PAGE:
Bunboat Diplomacy

By David F. Winkler, Ph.D. In past weeks there have been several reports of close interactions between Russia, the United States, and NATO armed forces, mostly close approaches with American fighters escorting Russian aircraft in the vicinity of Alaska, or Russian fighters maneuvering around NATO/American aircraft in the Baltic – Black Sea regions. Media discussions

When Air Intercepts Turned Deadly

By David F. Winkler, NHF Director of Programs The recent interception of two Russian Tu-95 Bear reconnaissance aircraft off Alaska by Air Force F-22 Raptors earlier this week is reminiscent during the 1960s through 1980s when such interceptions were a common occurrence, especially off the Eastern U.S. coast when large Soviet turboprop aircraft flew down

Tuesday’s Buzzing Had Deadly Precedent

By David F. Winkler, Ph.D. NHF Staff The video of a Russian Sukhoi SU-24 attack jet making close passes near the destroyer USS Donald Cook on April 12 in the Baltic brought back recollections from the early Cold War when such bravado demonstrations were frequently conducted by the naval air forces of both super power

CALL FOR PAPERS – Violent Skies: The Air War Over Vietnam

Violent Skies: The Air War Over Vietnam A Symposium Proposed for October 2015  Four military service historical foundations—the Air Force Historical Foundation, the Army Historical Foundation, the Marine Corps Heritage Foundation, and the Naval Historical Foundation—recognize that a half century has passed since the United States became militarily engaged in Southeast Asia, and hope to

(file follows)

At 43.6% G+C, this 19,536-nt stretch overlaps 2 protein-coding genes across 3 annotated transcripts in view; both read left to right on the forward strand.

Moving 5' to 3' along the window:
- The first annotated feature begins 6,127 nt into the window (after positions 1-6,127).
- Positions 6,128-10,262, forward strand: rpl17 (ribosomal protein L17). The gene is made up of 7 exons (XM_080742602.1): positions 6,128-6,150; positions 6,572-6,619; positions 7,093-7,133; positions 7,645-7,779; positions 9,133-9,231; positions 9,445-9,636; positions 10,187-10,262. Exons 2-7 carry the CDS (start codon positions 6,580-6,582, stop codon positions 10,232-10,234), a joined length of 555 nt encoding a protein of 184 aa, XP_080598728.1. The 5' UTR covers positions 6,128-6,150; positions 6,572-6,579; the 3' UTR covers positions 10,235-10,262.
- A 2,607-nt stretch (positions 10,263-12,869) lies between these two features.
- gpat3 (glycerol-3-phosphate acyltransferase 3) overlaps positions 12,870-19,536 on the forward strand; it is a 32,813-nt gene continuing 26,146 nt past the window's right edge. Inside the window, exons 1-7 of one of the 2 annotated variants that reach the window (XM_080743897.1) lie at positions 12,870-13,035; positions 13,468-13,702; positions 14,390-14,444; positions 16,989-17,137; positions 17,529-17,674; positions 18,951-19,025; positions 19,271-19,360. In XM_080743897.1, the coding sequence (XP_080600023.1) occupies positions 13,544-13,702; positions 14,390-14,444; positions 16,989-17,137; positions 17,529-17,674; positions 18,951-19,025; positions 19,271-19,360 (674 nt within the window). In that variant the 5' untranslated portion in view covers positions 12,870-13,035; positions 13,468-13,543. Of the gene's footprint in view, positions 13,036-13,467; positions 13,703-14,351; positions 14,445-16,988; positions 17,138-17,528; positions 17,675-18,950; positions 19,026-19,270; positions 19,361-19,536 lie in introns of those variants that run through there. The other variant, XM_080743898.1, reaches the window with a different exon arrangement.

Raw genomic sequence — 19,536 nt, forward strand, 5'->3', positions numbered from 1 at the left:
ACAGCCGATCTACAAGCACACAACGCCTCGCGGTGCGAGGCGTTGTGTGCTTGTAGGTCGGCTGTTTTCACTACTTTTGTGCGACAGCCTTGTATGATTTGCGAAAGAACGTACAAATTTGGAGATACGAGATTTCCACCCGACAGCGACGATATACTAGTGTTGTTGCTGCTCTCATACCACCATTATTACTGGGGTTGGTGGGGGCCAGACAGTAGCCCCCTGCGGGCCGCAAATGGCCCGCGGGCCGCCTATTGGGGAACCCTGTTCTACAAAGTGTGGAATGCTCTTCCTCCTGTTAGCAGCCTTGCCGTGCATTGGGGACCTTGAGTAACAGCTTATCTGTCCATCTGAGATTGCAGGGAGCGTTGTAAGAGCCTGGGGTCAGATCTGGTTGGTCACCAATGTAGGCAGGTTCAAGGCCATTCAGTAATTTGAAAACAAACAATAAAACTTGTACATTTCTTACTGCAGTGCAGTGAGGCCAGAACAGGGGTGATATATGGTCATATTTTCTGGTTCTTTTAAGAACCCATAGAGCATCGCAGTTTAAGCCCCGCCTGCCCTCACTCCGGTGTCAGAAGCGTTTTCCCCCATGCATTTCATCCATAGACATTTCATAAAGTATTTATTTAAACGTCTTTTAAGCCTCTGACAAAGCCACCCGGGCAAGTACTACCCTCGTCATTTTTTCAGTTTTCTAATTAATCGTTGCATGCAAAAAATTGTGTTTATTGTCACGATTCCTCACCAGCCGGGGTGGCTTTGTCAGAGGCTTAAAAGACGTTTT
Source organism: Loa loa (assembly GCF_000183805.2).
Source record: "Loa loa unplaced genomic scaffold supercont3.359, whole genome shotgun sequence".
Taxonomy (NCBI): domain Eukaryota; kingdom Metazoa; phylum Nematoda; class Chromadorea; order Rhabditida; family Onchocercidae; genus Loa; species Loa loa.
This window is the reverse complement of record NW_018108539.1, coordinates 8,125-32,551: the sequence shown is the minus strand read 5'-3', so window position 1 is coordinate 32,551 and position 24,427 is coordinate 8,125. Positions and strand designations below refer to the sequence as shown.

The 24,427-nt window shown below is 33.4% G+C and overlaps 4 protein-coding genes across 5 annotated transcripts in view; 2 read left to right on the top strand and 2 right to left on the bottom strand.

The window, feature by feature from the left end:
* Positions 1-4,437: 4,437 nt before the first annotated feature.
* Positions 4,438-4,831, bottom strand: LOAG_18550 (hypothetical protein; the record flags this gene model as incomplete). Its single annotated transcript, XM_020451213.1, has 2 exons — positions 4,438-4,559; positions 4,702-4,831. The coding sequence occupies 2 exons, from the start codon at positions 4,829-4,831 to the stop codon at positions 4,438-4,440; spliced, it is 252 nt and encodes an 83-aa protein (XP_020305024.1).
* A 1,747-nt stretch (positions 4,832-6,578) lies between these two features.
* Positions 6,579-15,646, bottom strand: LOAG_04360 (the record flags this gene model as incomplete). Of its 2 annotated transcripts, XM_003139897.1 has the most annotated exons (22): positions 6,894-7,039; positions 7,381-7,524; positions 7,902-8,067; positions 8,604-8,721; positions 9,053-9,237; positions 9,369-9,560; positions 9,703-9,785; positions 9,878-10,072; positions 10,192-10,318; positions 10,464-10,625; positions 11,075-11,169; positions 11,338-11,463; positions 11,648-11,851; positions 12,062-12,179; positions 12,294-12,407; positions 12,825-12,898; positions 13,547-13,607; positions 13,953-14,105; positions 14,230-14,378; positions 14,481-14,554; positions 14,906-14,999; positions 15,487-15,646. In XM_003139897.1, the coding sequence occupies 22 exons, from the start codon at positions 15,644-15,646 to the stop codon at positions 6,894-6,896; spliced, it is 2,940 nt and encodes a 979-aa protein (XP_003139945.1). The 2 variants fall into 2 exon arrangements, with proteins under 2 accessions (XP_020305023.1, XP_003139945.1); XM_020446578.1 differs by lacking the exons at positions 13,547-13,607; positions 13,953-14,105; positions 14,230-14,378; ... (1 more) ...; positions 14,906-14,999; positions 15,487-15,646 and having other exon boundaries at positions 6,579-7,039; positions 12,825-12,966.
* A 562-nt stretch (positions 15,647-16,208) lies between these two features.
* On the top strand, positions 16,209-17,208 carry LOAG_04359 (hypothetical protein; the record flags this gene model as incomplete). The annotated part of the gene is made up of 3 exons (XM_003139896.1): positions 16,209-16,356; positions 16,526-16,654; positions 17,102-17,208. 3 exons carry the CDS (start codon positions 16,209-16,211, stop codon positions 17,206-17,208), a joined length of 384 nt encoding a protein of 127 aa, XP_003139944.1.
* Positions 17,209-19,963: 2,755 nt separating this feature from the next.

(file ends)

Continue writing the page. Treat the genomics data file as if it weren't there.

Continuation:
BOOK REVIEW – The Admirals’ Advantage: U.S. Navy Operational Intelligence in World War II and the Cold War

Written by Christopher Ford and David Rosenberg, Naval Institute Press, Annapolis, MD (2014) Reviewed by John R. Satterfield, DBA This paperback reissue is the outgrowth of a series of operational intelligence (OPINTEL) “Lessons Learned” studies by Office of Naval Intelligence (ONI) reserve units conducted between 1994 and 2004. It also includes as well as a

BOOK REVIEW – Act of War: Lyndon Johnson, North Korea, and the Capture of the Spy Ship Pueblo

By Jack Cheevers. NAL Caliber, New York (2013) Reviewed by John R. Satterfield, DBA This excellent history, drawn from 11,000 pages of previously classified or unexamined documents as well as memoirs and other more contemporaneous accounts, is an omnibus review of the 1968 Pueblo incident. This volume is the culmination of more than a decade

BOOK REVIEW – Cold War Command: The Dramatic Story of a Nuclear Submariner

Captain Dan Conley RN (Ret.) OBE and Captain Richard Woodman, Merchant Navy, (Ret), Seaforth Publishing, Inc., Barnsley, England (2014) Reviewed by Rear Admiral William J. Holland, Jr. USN (Ret.) The authors use Conley in the third person as the vehicle to critically review the actions and internal workings of the Royal Navy and its Submarine Service

BOOK REVIEW – The Liberty Incident Revealed: The Definitive Account of the 1967 Israeli Attack on the U.S. Navy Spy Ship